DEAR ABBY: As an otologist (ear physician), I am delighted to see the public's attention drawn to the problem of hearing loss, especially noise-induced hearing loss, which is entirely preventable. However, Nanette Fabray MacDougall's recent letter and your response perpetuated a popular myth: Brief exposure to loud sound is damaging to people's hearing.
Risk to hearing is based not only on how loud the sound is, but also on HOW LONG you're exposed. The 90-decibel figure she cited is the limit set by the U.S. Occupational Safety and Health Administration based on the assumption of a workplace exposure that lasts eight hours a day, five days a week, 52 weeks a year, for 40 years.
Exposure to rock concerts and dance clubs is certainly hazardous to the musicians and other employees who work in that environment day in and day out -- and frequent exposure would be bad for anyone who has a noisy job or hobby -- but for the rest of us, occasional exposure is harmless.
Movie theaters are unlikely to be hazardous to hearing because the sound levels are usually high for only short periods. For adults who have quiet jobs (if you can converse at arm's length without shouting, you have a quiet job), the main preventable causes of hearing loss are head injury (wear seat belts in cars, wear helmets on bicycles) and explosive noise (wear earplugs or earmuffs when firing guns and stay away from firecrackers). People with noisy jobs should insist that their employers have sound-level measurements made, and enroll them in hearing conservation programs if the exposures are hazardous.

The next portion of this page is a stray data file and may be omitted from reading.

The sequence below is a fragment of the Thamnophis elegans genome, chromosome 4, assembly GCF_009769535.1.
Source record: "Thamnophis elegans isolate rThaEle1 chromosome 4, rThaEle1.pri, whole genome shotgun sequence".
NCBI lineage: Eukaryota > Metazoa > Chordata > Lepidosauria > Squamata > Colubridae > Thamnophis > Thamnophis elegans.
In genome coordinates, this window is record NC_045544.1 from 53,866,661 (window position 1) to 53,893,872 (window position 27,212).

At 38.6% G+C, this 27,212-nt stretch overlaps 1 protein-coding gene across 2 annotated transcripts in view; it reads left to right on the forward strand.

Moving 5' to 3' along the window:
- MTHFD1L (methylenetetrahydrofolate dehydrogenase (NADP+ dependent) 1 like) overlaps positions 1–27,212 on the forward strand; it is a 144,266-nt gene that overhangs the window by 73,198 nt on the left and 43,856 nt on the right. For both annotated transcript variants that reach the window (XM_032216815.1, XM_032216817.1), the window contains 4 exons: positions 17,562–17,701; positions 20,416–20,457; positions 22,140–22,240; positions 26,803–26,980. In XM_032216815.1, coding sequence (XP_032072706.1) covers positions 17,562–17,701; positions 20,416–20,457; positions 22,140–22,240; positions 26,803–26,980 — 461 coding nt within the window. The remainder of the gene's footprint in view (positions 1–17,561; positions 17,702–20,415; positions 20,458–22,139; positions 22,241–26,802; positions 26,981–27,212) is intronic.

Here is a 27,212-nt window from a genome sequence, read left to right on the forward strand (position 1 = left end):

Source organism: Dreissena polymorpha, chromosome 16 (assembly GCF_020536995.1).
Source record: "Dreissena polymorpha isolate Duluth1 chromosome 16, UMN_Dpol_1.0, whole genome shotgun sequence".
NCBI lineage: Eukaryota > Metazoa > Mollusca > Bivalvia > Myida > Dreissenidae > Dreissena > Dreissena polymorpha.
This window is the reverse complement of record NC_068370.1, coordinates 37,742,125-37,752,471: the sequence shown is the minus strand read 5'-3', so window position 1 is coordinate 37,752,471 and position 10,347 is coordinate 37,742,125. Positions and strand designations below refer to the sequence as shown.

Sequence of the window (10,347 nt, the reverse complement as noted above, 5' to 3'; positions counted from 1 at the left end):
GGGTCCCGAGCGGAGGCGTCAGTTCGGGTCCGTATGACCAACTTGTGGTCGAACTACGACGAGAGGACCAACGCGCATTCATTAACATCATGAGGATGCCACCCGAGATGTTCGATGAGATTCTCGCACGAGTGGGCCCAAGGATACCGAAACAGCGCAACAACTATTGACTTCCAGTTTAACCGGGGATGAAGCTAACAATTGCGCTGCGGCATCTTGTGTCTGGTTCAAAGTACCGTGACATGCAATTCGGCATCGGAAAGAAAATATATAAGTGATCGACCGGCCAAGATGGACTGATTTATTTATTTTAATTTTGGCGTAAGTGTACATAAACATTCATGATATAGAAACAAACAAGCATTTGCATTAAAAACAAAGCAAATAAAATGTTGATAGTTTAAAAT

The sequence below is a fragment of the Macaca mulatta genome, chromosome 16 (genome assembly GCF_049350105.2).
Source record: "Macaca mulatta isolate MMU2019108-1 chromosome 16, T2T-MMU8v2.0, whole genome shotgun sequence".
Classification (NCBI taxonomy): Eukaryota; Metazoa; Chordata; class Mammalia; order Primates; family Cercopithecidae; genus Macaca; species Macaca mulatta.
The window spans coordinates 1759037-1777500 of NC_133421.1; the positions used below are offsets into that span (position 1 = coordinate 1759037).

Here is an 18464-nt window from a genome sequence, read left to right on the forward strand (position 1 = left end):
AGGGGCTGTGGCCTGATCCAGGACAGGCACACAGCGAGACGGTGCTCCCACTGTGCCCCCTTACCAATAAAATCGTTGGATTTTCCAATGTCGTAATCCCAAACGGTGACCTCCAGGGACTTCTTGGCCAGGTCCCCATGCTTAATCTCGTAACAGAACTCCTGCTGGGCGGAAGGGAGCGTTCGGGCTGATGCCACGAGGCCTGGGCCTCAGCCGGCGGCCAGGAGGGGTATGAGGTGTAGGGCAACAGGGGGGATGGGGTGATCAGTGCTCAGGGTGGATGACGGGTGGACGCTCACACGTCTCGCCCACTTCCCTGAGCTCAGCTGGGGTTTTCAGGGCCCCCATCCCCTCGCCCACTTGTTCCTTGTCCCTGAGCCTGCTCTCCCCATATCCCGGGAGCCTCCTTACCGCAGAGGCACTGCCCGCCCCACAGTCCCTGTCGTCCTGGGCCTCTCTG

Let's keep things in perspective. Remember that it's the dose that makes the "poison." -- ROBERT DOBIE, M.D., WASHINGTON, D.C.
DEAR DR. DOBIE: Thank you for setting me straight. I'm sure my readers will find your letter as enlightening as I did. Read on:
DEAR ABBY: Our thanks to Nanette Fabray MacDougall, but she didn't go far enough. It's not only the music in movies and TV shows that's too loud, it is also the sound effects, i.e., planes, helicopters, sirens, construction sounds, street noise, raging storms, etc., that cover the dialogue.
Perhaps if everyone who is inconvenienced would write to the companies and studios who produce these shows and complain, they would eventually get the message. -- TIRED OF THE NOISE
DEAR TIRED: It appears that some production companies are already getting the message. Read on:
DEAR ABBY: I have contacted TV programmers about lowering the level of the music and sound effects on their shows. Lifetime Television said they would lower the audio track on future productions of "Beyond Chance." Discovery Channel said they would pass along my complaint to program management and executives.
Abby, please urge your readers to let their voices be heard loud and clear -- by contacting TV stations and program producers. Some of them seem to be listening. -- ADAM McKEEHAN, MASON, OHIO
DEAR ADAM: That's refreshing. Readers, it's up to you. Whether it's by e-mail or snail mail, let your voices be heard.